It's official. After introducing a handful of exploratory products and experimenting with a boatload of Autodesk labs projects, Autodesk is formerly rolling out a series of up to a dozen Web services as part of its Autodesk Cloud offering.
While many of the new cloud services are aimed at users of Autodesk's building information management (BIM) platforms, there is a good variety of stuff likely to appeal to mechanical engineers and designers looking for more flexibility in integrating CAD and other design capabilities into their day-to-day work routines. Acknowledging its previous cloud efforts, Autodesk Product Line Manager for Cloud Platforms Shanna Tellerman frames the announcement as "Autodesk diving into the cloud in a meaningful way with a collection of services that will connect together more and more...
"The opportunity [in the cloud] is pretty widespread for us to extend our current desktop tools and take the processes and workflows that our customers use today and help them do more powerful things in the cloud," she tells Design News. "There are a lot of ways traditional software is changing, and the cloud used in the right place for the right kinds of methods is where we are focusing."
In addition to allowing users to access and store their designs anywhere and to view and collaborate on models via Web browsers or on mobile devices, the Autodesk Cloud platform will also leverage the scalability and power of the cloud to offload some of the more heavy-duty processing chores from users' desktops, freeing up their machines for other work. In that vein, the Autodesk Cloud Rendering service lets users tap into powerful rendering capabilities offline on the Web, helping them better visualize designs and increase the number of renderings they create without having to invest in expensive, powerful hardware.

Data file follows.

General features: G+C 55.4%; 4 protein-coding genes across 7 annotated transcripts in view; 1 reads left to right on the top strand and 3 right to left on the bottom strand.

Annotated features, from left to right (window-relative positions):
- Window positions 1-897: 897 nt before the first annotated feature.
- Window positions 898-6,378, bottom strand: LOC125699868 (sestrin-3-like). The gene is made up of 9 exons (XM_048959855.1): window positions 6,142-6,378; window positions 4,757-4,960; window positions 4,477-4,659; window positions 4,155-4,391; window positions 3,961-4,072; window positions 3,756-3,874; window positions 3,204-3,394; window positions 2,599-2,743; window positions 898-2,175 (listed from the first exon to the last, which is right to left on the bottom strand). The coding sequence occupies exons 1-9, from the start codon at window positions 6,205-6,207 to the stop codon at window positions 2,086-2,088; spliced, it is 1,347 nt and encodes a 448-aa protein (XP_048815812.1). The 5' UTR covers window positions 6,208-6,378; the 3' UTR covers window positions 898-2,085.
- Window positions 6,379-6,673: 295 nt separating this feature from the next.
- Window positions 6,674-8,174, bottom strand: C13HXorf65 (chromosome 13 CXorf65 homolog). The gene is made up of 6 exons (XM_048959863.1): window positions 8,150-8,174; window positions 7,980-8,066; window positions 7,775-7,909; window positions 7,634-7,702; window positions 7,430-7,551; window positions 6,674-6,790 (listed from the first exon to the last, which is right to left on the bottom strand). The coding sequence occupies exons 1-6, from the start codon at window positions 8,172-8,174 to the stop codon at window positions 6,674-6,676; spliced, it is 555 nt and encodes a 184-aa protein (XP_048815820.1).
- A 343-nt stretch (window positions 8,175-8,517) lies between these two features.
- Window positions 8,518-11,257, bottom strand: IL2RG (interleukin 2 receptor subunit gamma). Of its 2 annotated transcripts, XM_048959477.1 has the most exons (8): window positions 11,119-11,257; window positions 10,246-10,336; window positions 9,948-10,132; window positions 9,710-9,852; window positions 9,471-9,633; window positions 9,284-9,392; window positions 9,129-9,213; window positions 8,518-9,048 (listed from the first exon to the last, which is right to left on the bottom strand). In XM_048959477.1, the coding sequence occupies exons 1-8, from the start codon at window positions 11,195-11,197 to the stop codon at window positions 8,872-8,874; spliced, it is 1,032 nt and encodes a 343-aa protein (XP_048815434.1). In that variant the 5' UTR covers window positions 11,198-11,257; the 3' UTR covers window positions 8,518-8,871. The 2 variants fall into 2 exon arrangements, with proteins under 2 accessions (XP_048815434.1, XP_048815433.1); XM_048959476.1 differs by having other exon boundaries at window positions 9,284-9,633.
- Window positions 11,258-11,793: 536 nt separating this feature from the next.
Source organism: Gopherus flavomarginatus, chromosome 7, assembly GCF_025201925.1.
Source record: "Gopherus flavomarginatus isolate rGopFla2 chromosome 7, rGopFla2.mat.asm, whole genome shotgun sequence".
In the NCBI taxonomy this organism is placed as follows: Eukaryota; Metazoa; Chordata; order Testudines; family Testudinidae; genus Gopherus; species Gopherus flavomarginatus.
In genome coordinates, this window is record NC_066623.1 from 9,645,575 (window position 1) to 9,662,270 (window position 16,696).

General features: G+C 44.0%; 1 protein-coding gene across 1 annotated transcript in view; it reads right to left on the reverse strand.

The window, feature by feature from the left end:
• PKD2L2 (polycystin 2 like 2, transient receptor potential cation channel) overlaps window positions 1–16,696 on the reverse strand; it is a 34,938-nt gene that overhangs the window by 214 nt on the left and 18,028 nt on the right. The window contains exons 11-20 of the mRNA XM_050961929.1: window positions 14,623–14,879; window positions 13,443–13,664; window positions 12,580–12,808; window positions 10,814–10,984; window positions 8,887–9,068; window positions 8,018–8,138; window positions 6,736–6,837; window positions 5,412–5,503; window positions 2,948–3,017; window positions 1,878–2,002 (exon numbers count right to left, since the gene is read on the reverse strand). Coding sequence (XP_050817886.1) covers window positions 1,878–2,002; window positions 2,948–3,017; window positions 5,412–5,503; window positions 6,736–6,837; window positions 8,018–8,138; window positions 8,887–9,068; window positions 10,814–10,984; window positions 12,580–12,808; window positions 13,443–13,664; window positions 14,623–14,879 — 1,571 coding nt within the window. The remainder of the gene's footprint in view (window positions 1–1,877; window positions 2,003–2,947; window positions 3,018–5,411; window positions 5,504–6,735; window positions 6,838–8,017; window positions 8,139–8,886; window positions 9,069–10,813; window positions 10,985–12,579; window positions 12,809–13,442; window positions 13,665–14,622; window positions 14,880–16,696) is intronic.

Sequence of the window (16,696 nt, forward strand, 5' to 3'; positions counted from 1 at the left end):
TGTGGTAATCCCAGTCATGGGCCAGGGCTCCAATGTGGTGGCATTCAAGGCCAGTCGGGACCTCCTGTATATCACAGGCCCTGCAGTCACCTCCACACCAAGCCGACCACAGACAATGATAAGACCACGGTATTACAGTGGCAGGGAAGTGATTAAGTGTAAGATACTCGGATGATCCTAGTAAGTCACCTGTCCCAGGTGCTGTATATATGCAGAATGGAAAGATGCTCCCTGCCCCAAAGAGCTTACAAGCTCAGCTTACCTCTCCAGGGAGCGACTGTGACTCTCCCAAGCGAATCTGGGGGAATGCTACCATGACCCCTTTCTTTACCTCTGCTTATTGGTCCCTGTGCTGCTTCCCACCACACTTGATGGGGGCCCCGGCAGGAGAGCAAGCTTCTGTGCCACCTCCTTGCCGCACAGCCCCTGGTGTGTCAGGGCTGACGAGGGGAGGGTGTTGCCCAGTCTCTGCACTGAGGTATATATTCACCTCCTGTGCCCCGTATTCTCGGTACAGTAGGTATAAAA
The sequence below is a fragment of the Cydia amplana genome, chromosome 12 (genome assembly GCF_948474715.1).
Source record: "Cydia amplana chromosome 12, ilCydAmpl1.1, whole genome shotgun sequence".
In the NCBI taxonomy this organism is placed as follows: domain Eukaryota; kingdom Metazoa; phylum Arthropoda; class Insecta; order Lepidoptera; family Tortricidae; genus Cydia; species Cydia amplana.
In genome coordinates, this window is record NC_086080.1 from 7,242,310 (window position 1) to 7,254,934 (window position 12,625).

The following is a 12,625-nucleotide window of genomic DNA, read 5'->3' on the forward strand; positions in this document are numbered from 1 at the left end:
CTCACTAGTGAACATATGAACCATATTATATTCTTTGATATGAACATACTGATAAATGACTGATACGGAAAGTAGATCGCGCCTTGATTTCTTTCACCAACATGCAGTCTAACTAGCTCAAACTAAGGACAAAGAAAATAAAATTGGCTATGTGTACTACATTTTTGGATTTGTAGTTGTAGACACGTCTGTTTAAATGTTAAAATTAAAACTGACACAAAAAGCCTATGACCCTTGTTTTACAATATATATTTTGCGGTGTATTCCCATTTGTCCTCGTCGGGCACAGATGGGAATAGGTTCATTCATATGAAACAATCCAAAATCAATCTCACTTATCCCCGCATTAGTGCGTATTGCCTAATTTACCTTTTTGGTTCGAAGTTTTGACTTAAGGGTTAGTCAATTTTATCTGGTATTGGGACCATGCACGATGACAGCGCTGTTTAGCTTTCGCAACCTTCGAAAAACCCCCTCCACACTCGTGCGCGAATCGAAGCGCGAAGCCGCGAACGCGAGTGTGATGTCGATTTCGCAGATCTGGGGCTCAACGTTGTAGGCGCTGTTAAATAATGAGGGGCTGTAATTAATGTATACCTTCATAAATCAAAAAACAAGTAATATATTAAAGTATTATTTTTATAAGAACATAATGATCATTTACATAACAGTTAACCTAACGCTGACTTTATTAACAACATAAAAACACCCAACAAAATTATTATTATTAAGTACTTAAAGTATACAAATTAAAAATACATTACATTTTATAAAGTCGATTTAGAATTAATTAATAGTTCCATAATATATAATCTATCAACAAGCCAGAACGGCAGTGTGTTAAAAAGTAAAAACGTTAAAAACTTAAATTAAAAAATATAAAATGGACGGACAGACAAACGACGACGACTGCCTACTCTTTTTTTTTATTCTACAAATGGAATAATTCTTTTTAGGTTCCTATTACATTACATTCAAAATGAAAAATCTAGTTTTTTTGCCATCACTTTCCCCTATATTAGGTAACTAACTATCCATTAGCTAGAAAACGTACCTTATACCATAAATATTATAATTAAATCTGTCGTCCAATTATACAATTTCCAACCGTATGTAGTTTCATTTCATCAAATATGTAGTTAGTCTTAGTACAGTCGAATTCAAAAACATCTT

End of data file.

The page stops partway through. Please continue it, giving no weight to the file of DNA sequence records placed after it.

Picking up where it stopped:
Autodesk Inventor optimization offloads simulation tasks to the cloud, letting users test multiple design variables.
Autodesk Inventor Optimization, another new, upcoming cloud service that was previously known as Project Centaur in the labs, taps cloud resources in a similar fashion, but this time for offloading complex simulation tasks. By performing simulation in the cloud instead of using desktop resources, engineers have the ability to explore more variables, allowing them to better optimize designs around weight, cost, and safety factors, Tellerman says. Autodesk Inventor Optimization will launch shortly.
One other new cloud service of note is Autodesk Cloud documents, Autodesk's version of Google Docs, which is specifically oriented to store and manage design files. Unlike Google Docs or other generic Web-based file sharing services, the Autodesk version is a cloud-based storage system that understands design files so users can readily share and view DWF or DWG files just using a browser. This service is also different from AutoCAD WS, a Web service that lets a user view, share, and edit DWG files, so it can be used across Autodesk applications, not just AutoCAD.
Some of the cloud services will be available in base form for free to anyone who signs up, Tellerman says. Autodesk subscription customers will receive access to the cloud services free of charge as part of their license fee in addition to 3GB of online storage for each seat of software covered under the subscription.